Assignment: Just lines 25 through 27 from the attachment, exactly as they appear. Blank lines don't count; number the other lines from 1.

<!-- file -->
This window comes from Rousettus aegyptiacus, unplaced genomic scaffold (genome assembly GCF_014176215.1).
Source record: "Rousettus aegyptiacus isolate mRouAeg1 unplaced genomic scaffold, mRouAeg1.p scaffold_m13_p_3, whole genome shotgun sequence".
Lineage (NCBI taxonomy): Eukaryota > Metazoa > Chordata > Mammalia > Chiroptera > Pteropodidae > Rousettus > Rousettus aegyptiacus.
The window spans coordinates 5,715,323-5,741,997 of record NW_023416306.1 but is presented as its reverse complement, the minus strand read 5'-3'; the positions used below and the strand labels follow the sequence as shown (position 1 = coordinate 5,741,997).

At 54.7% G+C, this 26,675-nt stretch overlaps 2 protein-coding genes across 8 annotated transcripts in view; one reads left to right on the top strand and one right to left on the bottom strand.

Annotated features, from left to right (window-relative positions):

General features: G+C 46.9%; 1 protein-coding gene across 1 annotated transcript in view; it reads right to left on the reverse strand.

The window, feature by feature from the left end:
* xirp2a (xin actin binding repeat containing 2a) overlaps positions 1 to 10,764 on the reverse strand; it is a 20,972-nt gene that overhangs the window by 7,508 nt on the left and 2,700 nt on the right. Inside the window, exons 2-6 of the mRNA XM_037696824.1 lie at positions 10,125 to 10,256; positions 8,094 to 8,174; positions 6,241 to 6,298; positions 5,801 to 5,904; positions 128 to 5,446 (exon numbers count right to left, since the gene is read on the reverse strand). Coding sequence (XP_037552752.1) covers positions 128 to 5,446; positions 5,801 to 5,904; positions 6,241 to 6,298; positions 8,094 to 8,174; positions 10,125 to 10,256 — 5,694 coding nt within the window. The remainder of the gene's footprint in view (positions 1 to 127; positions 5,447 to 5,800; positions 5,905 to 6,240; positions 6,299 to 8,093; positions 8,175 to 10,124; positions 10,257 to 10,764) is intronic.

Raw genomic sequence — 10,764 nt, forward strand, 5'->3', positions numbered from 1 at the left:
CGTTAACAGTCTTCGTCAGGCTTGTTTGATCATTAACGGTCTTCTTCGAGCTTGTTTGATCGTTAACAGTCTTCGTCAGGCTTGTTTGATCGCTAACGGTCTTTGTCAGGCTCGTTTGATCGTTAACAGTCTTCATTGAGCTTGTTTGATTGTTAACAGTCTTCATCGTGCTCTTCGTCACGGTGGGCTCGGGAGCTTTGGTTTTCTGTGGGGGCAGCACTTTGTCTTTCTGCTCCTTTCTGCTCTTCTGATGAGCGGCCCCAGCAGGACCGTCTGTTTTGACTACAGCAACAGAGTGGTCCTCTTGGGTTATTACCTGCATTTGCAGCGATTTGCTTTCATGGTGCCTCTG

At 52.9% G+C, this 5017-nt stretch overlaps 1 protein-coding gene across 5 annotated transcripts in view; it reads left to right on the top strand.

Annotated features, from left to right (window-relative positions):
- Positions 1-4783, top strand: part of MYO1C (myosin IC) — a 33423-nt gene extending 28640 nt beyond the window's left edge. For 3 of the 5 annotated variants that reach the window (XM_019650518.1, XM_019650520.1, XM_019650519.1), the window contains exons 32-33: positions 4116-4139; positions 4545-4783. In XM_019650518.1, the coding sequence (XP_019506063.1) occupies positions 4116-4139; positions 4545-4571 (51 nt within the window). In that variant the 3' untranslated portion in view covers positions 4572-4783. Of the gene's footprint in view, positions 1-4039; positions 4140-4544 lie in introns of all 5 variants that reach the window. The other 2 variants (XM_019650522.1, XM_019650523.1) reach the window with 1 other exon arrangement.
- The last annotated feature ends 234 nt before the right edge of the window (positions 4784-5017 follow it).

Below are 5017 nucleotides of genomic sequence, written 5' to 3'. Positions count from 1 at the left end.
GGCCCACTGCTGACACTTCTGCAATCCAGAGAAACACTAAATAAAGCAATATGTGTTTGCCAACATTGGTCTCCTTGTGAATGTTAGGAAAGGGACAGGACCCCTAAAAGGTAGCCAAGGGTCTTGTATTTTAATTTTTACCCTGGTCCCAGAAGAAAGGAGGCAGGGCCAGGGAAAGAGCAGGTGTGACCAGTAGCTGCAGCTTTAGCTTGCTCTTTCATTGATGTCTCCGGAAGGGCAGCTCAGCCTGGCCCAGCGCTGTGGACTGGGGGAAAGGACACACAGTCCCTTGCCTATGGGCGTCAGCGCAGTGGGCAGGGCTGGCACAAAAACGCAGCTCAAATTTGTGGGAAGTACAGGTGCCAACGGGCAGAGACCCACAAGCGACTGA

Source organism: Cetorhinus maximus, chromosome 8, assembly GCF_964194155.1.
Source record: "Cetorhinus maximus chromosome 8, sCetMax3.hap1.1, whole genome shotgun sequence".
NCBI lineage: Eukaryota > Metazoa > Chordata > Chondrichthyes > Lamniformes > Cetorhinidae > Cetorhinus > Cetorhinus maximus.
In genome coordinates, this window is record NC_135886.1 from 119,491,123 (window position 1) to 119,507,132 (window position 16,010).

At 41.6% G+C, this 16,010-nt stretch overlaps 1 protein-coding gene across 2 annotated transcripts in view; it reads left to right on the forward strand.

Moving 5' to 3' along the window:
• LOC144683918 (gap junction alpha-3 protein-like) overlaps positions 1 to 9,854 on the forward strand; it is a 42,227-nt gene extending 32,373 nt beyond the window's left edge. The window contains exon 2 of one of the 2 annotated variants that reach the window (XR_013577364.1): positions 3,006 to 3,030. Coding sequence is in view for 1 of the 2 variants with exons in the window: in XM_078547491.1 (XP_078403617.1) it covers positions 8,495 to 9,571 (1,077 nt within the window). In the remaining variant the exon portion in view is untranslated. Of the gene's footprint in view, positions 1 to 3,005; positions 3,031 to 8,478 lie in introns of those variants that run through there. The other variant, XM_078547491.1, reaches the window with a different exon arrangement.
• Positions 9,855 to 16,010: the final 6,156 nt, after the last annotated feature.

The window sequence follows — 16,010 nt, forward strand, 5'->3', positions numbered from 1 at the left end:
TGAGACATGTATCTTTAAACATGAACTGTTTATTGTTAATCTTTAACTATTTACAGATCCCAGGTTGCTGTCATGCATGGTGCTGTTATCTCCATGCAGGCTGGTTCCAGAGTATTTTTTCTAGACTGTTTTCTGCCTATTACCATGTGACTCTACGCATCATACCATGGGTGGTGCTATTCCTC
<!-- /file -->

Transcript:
• Positions 9,855 to 16,010: the final 6,156 nt, after the last annotated feature.

The window sequence follows — 16,010 nt, forward strand, 5'->3', positions numbered from 1 at the left end:
TGAGACATGTATCTTTAAACATGAACTGTTTATTGTTAATCTTTAACTATTTACAGATCCCAGGTTGCTGTCATGCATGGTGCTGTTATCTCCATGCAGGCTGGTTCCAGAGTATTTTTTCTAGACTGTTTTCTGCCTATTACCATGTGACTCTACGCATCATACCATGGGTGGTGCTATTCCTC